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"Heaven's Passport" a Ticket to Good Deeds

July 23, 1999

Can filling a passport with stickers make wishes come true?

For the past two years, the number of passports issued by the Japanese government has been dropping as the sluggish economy has caused people to cut back on foreign travel. But a new kind of "passport," which has nothing to do with traveling abroad, has become wildly popular, mainly among Japanese middle- and high-school girls. Each time the bearer does a good deed, she gets to place a sticker in her passport. When she amasses 100 stickers, her wish is supposed to come true. In the first nine months Heaven's Passport was on the market, over 100,000 units were shipped, and some parts of the country are even experiencing shortages.

100 Stickers Away from Happiness
Heaven's Passport is about the size of a regular Japanese national passport, and comes in several colors. It is sold mainly at variety stores. The bearer affixes a photo of herself and writes a wish on the first page of the passport. Then, each time she does a good deed, she adds a sticker to the pages. The stickers, which measure about 1 centimeter on a side, are made by the same company as the passport, and appear alongside it on the store shelves.

To illustrate how Heaven's Passport works, let's take the example of a Tokyo area high-school girl. In the "wish" space on the first page of the passport, the girl writes, "I wish the guy I like would fall in love with me." One day she makes it to school on time. For this "good deed," she puts a sticker in her Heaven's Passport. Then, during class, when the teacher asks a question and nobody answers, the girl raises her hand to help the poor teacher out--and gives herself another sticker. It is up to the passport holder to decide if an action is good enough to merit a sticker. Potential good deeds abound: "I picked up a piece of trash in the street"; "I gave my seat to an old person on the train"; and so on.

Ever since Heaven's Passport hit the market in October 1998, its popularity has been spreading by word of mouth, mainly among high-school girls. Around March 1999, when the mass media picked up on it, Heaven's Passport immediately caught on among middle-schoolers and women in their twenties as well.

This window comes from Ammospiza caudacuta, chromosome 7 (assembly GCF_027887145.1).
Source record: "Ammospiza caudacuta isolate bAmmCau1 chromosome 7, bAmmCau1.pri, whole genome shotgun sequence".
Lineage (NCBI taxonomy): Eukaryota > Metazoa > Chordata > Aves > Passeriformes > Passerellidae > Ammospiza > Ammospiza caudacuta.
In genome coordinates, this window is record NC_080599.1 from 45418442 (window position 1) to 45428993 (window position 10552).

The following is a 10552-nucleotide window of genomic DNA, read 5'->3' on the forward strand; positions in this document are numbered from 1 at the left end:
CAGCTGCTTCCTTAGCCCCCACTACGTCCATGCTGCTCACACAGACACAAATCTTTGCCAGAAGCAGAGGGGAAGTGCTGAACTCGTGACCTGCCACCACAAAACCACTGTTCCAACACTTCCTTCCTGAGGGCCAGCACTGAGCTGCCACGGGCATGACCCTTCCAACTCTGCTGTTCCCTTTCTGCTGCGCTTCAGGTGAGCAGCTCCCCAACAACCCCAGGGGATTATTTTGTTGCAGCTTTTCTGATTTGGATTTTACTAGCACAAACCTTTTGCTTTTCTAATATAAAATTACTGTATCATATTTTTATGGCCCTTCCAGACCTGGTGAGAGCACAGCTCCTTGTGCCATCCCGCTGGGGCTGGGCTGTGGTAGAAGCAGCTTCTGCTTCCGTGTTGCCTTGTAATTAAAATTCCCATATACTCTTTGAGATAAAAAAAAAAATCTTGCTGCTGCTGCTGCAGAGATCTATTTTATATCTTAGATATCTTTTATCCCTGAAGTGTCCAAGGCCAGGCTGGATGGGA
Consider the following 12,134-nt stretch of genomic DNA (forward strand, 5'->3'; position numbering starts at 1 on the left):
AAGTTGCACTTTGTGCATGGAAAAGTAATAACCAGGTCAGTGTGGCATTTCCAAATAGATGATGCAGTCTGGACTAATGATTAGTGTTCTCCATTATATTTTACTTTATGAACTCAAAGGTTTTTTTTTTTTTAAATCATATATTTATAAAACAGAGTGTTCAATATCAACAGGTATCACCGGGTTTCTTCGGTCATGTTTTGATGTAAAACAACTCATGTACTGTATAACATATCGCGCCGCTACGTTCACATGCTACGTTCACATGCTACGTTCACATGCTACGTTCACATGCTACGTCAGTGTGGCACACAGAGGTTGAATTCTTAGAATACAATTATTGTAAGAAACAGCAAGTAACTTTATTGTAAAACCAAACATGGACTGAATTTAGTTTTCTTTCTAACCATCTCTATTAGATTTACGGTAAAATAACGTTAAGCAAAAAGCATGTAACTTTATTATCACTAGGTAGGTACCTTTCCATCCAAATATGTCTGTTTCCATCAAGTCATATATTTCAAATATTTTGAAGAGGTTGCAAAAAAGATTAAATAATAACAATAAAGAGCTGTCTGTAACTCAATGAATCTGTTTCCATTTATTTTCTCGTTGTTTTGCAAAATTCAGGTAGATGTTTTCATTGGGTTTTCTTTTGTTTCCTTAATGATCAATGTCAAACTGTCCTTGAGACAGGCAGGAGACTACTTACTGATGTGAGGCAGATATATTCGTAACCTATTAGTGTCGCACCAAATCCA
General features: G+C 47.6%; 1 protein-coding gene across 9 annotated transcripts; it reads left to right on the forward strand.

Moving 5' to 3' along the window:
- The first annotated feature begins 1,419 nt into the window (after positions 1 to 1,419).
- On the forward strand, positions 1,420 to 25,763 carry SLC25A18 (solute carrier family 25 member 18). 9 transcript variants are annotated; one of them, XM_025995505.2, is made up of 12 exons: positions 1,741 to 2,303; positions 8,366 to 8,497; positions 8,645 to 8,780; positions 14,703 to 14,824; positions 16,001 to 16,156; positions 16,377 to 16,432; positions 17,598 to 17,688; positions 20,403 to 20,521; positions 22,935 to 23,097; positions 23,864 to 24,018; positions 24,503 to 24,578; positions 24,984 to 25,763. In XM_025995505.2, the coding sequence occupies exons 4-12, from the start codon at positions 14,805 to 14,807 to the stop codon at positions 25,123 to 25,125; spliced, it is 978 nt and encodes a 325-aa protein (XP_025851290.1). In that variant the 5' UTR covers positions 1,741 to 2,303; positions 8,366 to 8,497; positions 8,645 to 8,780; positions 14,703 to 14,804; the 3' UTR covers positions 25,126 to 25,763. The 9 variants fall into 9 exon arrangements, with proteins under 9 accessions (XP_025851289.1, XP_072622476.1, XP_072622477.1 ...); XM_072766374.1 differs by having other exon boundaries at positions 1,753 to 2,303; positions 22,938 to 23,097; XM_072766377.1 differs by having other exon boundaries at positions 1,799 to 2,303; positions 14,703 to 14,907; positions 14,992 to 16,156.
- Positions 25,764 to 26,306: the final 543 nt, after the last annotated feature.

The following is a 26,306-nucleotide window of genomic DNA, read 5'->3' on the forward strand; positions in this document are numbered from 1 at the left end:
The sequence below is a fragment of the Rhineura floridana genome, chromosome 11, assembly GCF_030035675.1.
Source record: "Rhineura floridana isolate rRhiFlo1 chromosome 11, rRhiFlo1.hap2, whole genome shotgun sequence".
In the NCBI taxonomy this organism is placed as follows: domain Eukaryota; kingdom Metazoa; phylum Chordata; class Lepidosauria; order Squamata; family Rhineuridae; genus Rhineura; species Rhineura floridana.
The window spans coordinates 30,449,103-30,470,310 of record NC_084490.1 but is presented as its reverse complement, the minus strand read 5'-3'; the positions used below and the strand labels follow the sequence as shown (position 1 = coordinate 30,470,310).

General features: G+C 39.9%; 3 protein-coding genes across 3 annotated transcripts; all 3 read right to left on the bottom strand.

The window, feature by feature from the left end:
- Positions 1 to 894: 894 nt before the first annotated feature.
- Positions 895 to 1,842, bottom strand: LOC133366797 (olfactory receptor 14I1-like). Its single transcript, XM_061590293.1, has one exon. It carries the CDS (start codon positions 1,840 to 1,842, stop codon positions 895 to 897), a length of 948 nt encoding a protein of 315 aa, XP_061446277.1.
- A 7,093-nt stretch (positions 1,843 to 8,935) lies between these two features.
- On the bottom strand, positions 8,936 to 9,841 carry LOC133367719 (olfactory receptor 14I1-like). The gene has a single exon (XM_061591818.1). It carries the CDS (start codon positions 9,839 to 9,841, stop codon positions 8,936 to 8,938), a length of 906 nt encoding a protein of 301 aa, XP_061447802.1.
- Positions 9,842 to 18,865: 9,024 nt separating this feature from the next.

Making a Game of Doing Good
The creator of Heaven's Passport is a 23-year-old man, Ryuichi Okita. Okita is one of a breed known in Japan as "freeters"--people who opt out of the nine-to-five life and hop from job to job as they please. Okita got his idea for the passport after hearing that American magician David Copperfield teaches magic at facilities for the handicapped. Copperfield's volunteer activities impressed upon Okita, long a fan of the magician, the need for people to have a moral consciousness.

Japanese people have traditionally visited shrines and temples to pray for what they want, be it happiness in love, a passing grade on a school exam, or what have you. There are a number of traditional beliefs having to do with the number 100 in Japan, such as the idea that you can make a wish come true by visiting a shrine or temple, or by walking around its grounds, 100 times consecutively. As a youth, Okita tried doing 100 good deeds and got what he was wishing for. This led to his desire to extend this tradition more widely into everyday life and use it to encourage virtuous behavior. A manufacturer that had heard about his idea for Heaven's Passport then approached him with a business proposal, and the product hit the big time. According to the manufacturer, "Even young people have the desire to do good things; it's just that they're shy about putting themselves forward. But if we make it like a game, they won't hold back."

Among critics and educators, opinions about Heaven's Passport are divided. Some think this craze for racking up good deeds is admirable; others see it as sad that doing good must be made into a game in order for young people to participate. But for Japanese high-school girls--who have gained an unsavory reputation, thanks to a highly visible minority who dye their hair orange, wear baggy socks, and keep company with older men in exchange for money and trinkets--doing good deeds in any form is a good idea.

Trends in JapanEdited by Japan Echo Inc. based on domestic Japanese news sources. Articles presented here are offered for reference purposes and do not necessarily represent the policy or views of the Japanese Government.